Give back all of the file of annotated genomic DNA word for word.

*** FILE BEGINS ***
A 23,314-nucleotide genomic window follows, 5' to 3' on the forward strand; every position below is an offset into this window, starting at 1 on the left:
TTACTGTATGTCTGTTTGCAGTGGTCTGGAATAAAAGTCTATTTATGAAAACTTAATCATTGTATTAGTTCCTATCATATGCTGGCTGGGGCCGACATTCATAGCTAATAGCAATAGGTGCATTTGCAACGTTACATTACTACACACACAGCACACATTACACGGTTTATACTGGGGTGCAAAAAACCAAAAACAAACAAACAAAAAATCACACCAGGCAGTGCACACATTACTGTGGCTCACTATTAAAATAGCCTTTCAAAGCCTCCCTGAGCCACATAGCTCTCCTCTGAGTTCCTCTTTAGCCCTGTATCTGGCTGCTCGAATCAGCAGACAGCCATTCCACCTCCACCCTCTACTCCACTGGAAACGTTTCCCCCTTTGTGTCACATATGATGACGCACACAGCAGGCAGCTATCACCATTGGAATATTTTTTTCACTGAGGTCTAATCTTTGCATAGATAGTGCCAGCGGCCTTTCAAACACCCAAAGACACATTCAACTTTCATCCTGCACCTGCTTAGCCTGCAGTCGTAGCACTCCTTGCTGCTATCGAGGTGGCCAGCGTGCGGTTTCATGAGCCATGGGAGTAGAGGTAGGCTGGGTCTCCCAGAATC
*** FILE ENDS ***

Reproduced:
A 23,314-nucleotide genomic window follows, 5' to 3' on the forward strand; every position below is an offset into this window, starting at 1 on the left:
TTACTGTATGTCTGTTTGCAGTGGTCTGGAATAAAAGTCTATTTATGAAAACTTAATCATTGTATTAGTTCCTATCATATGCTGGCTGGGGCCGACATTCATAGCTAATAGCAATAGGTGCATTTGCAACGTTACATTACTACACACACAGCACACATTACACGGTTTATACTGGGGTGCAAAAAACCAAAAACAAACAAACAAAAAATCACACCAGGCAGTGCACACATTACTGTGGCTCACTATTAAAATAGCCTTTCAAAGCCTCCCTGAGCCACATAGCTCTCCTCTGAGTTCCTCTTTAGCCCTGTATCTGGCTGCTCGAATCAGCAGACAGCCATTCCACCTCCACCCTCTACTCCACTGGAAACGTTTCCCCCTTTGTGTCACATATGATGACGCACACAGCAGGCAGCTATCACCATTGGAATATTTTTTTCACTGAGGTCTAATCTTTGCATAGATAGTGCCAGCGGCCTTTCAAACACCCAAAGACACATTCAACTTTCATCCTGCACCTGCTTAGCCTGCAGTCGTAGCACTCCTTGCTGCTATCGAGGTGGCCAGCGTGCGGTTTCATGAGCCATGGGAGTAGAGGTAGGCTGGGTCTCCCAGAATC